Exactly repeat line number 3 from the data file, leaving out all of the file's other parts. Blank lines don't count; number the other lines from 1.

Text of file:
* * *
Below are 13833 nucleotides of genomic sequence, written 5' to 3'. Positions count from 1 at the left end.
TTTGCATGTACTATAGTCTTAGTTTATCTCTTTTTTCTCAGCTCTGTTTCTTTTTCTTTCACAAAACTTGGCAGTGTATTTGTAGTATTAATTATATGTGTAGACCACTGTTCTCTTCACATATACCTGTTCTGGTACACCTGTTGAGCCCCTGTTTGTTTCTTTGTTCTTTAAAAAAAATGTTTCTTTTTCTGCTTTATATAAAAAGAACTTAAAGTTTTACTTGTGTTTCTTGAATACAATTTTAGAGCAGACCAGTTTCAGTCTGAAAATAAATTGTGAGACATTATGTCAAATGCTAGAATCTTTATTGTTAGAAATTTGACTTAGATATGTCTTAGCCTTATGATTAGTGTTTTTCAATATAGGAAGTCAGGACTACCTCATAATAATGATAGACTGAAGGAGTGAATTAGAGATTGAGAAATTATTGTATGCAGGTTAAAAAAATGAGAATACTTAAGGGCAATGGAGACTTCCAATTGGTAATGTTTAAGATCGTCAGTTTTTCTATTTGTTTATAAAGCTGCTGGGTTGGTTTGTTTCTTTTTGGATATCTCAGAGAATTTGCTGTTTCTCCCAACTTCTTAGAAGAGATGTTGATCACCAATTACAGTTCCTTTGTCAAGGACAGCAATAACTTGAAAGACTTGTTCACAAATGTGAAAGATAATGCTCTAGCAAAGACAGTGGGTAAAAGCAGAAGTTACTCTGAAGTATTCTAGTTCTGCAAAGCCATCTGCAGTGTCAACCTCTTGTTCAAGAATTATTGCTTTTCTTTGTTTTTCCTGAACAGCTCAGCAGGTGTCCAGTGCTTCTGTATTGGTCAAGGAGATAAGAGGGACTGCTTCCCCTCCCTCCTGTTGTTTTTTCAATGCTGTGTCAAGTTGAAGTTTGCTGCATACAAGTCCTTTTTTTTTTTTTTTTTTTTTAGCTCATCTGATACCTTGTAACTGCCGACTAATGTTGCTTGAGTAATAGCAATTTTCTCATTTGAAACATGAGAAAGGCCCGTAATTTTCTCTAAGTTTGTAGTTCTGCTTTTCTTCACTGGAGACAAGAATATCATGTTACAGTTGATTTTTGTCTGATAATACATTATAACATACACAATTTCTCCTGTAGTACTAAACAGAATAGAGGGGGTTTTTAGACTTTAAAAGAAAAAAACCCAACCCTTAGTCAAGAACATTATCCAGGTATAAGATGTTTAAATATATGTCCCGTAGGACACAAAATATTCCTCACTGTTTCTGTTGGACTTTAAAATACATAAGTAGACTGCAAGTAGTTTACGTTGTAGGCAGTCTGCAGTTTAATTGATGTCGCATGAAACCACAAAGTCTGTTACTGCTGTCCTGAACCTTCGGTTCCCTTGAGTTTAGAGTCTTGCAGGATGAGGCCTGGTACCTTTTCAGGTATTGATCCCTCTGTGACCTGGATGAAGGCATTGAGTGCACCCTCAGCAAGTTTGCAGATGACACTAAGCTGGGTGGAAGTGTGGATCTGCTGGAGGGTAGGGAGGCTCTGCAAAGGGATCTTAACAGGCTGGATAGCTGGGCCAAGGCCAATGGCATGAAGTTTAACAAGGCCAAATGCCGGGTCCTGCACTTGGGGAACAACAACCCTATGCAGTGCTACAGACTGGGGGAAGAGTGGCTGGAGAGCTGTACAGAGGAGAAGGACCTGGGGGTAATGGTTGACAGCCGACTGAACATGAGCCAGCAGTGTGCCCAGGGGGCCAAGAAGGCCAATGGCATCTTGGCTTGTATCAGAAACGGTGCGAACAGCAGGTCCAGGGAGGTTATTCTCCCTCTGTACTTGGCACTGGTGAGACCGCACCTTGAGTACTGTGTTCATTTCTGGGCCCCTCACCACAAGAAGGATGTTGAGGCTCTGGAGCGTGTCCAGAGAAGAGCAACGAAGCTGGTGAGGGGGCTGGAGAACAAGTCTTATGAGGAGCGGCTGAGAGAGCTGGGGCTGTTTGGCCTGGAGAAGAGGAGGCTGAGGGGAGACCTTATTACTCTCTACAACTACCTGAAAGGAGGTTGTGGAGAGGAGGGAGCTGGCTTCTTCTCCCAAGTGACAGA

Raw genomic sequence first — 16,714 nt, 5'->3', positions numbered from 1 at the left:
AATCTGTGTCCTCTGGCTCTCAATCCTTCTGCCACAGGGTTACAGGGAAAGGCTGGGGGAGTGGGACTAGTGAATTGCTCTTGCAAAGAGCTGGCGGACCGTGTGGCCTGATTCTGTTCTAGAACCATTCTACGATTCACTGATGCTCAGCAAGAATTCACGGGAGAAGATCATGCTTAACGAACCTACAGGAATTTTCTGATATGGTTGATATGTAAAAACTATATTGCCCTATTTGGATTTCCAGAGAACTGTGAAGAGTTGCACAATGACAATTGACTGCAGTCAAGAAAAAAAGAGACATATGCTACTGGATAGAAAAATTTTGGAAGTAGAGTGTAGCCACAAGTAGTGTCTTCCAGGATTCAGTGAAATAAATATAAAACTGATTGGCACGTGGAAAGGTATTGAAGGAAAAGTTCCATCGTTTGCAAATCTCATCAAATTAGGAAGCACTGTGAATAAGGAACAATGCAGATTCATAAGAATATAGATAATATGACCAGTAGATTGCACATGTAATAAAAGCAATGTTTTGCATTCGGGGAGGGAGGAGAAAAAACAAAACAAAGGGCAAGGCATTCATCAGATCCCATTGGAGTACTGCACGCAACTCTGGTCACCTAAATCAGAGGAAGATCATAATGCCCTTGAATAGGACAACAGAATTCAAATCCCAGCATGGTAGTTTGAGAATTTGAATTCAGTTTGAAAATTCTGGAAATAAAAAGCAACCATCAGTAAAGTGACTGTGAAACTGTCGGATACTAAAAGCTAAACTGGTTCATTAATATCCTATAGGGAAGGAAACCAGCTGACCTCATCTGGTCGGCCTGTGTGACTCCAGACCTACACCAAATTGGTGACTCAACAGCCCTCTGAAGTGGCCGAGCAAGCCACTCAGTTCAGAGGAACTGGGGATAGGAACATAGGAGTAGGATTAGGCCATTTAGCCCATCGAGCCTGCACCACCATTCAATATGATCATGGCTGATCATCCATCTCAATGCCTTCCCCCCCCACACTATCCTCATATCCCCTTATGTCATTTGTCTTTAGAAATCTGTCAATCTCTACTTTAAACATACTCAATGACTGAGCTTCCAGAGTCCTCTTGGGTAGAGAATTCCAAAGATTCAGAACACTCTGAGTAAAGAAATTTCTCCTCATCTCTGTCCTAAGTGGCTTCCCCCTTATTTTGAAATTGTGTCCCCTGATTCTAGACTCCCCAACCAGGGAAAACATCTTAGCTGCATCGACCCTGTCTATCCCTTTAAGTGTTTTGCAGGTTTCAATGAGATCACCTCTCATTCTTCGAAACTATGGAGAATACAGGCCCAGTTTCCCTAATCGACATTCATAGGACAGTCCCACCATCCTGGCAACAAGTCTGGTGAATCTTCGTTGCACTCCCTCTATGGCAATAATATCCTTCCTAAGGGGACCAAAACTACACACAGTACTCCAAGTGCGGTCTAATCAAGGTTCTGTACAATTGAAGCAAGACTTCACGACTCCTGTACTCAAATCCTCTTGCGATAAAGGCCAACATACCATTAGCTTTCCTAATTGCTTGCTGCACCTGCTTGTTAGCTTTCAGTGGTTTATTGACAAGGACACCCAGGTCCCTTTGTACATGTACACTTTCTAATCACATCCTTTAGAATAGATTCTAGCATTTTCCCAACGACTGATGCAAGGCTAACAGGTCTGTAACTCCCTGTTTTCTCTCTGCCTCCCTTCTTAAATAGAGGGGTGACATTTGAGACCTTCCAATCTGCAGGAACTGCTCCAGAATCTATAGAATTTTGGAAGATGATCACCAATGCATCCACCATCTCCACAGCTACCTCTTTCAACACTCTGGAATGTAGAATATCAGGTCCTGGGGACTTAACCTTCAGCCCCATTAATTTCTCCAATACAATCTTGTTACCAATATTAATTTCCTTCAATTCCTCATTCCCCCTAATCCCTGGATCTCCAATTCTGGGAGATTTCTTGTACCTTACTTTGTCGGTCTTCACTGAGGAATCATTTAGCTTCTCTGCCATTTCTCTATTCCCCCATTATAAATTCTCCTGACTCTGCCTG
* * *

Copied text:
Raw genomic sequence first — 16,714 nt, 5'->3', positions numbered from 1 at the left: